When it came to real reforms, Gorbachev choked, both out of fear of the consequences and in the face of massive resistance by conservative Soviet forces. Gorbachev finally freed most prices but did not privatize industry, resulting in too many rubles chasing too few goods: inflation. Everyone wanted dollars as the ruble dwindled in value. Worried citizens feared bottomless economic decline. Against this background, Gorbachev’s own cabinet plotted a coup in 1991. Before the year ended, the Soviet Union was dissolved, Gorbachev was a private citizen, and Yeltsin was president of a new Russian Federation. At last, reform started looking serious, but Yeltsin, too, faced opposition from conservative forces.

The Rubble of the Ruble

The Russian economy, unlike China’s, is unimpressive. Russia’s dangerous dependency on oil and natural gas exports puts it on a roller coaster: down in the 1990s, up at the turn of the century, down sharply in the 2008–2009 recession, booming in the mid-2000s, then slow in the 2010s. When oil is high, Russia acts rich, but its income goes mostly to Kremlin cronies who control state-related industries. In the good years, Moscow has budget surpluses and cash reserves, and money trickles down to make most Russians content with the economy and the government. In the bad years, budgets shrink and Russians get angry. Aside from energy and mineral exports, Russia produces little else. Government subsidies prop up inefficient Soviet-era industries that cannot compete with other lands’ manufactured goods. Productivity and investment are weak because entrepreneurs fear seizure of their property and imprisonment for “tax evasion.” Better to take your capital and go abroad.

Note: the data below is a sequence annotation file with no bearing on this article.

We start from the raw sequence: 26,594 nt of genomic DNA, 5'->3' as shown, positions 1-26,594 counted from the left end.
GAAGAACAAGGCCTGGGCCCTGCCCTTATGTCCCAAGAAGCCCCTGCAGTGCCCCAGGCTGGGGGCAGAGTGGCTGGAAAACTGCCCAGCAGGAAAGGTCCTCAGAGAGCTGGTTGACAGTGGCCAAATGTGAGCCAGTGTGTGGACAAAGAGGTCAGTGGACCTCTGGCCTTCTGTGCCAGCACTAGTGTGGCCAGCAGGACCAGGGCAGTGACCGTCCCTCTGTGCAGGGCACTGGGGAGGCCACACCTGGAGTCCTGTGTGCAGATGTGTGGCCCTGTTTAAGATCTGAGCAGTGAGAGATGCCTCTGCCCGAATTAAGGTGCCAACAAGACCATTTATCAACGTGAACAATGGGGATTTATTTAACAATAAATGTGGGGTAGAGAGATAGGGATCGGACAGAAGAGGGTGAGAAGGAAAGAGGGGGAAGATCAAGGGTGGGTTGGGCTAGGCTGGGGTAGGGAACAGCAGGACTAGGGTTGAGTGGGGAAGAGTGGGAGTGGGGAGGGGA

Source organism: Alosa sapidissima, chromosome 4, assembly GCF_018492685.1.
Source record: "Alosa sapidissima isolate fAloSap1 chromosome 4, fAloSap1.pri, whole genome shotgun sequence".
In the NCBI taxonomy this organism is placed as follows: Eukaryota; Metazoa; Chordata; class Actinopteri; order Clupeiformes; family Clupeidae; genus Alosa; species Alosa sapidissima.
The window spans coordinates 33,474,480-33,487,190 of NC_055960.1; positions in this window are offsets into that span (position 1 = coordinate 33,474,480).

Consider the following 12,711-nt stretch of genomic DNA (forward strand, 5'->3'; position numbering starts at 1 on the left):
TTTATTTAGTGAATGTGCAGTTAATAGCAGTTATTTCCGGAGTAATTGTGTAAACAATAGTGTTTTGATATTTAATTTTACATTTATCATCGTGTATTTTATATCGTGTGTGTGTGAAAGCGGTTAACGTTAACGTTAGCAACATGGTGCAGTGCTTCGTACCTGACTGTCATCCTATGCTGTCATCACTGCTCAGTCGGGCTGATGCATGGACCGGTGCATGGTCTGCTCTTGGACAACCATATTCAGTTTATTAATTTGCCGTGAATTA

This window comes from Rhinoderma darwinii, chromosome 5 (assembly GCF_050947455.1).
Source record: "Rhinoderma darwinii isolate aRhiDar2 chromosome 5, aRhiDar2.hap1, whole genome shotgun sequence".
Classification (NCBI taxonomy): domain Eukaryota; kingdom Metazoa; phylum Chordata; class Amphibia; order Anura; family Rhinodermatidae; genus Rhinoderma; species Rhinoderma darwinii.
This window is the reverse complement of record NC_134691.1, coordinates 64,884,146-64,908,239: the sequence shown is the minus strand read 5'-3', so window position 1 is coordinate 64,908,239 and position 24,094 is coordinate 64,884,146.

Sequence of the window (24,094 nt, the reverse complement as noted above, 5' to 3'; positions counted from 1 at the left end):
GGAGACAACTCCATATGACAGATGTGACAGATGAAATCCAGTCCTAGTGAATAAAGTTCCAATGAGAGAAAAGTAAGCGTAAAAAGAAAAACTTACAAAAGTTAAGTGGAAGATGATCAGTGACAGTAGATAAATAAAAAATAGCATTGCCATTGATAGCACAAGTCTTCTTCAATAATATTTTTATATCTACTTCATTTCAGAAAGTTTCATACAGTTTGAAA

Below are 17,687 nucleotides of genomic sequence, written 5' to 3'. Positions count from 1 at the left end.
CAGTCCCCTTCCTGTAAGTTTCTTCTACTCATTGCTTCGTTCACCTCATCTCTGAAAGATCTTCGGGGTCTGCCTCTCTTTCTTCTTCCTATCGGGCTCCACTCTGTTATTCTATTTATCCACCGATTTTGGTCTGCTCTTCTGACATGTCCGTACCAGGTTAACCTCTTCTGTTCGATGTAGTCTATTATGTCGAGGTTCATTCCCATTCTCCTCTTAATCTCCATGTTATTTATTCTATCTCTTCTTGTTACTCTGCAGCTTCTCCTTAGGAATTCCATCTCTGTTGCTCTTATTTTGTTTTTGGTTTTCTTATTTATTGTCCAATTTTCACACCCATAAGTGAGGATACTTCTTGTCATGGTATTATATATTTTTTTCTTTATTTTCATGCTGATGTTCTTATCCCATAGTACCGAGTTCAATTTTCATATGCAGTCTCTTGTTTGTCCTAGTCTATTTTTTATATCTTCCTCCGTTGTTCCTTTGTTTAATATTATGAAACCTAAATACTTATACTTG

Russia is another example of the “oil curse” seen in Mexico and Nigeria. Russia could have had stable, diversified growth if Gorbachev and Yeltsin had seriously restructured the Soviet/Russian economy, but they stayed on the path of energy and mineral exports. Poland initiated a shock therapy at the beginning of 1991 and, in two years, had overcome inflation and industrial decline to enjoy rapid growth.

Yeltsin’s first prime minister (until late 1992) and later finance minister, the dynamic reformer Yegor Gaidar, tried shock therapy when he privatized the large, obsolete Communist industrial enterprises. Inefficient and overstaffed and with no concern for consumers, many Soviet plants actually subtracted value from the raw materials they processed. But these industries were the wealth and power of the bureaucrats who ran them and gave employment to those who listlessly worked in them. Accordingly, the industries pressured Moscow to keep the subsidies flowing. In any rational system, they would have been declared bankrupt. But you cannot throw millions of people out of work all at once, protested many Russians.

A handful of clever operators bought up factories and raw materials cheap and turned themselves into a new class of capitalists. Many of these industries still got government subsidies (such as cheap energy), which gave the new owners enormous profits for exported oil and minerals. Much of the profit did not return to Russia but went into foreign banks, a pattern typical of South America. Because this capital was not recycled back into the Russian economy, the rest of the economy declined, making poor people poorer. Capitalism in Russia began as asset stripping, which is no basis for long-term growth.

In August 1998, the dysfunctional economy crashed. Public finances lagged. Russia was collecting less than half the taxes it was supposed to—everyone cheated on taxes—and the budget went dangerously into deficit, so the Yeltsin government simply printed more money. Banks—and anyone in Russia could open a bank—were unregulated and made unsecured loans to friends. The chief monetary instrument of Russian banks was U.S. $100 bills, some of them counterfeit. Knowing the perils of keeping money in Russia, many stash billions in flight capital offshore (possibly $200 billion in 2014). When the system crashed in 1998, the ruble lost three-quarters of its value in relation to hard currencies. Many banks closed, leaving depositors with nothing. Russia’s fledgling stock markets dived. Some industries collapsed. Russia defaulted on its loans (biggest losers: German banks, who lent more than $30 billion to Russia) and had to beg for new credit. Badly burned, foreign investors fled Russia.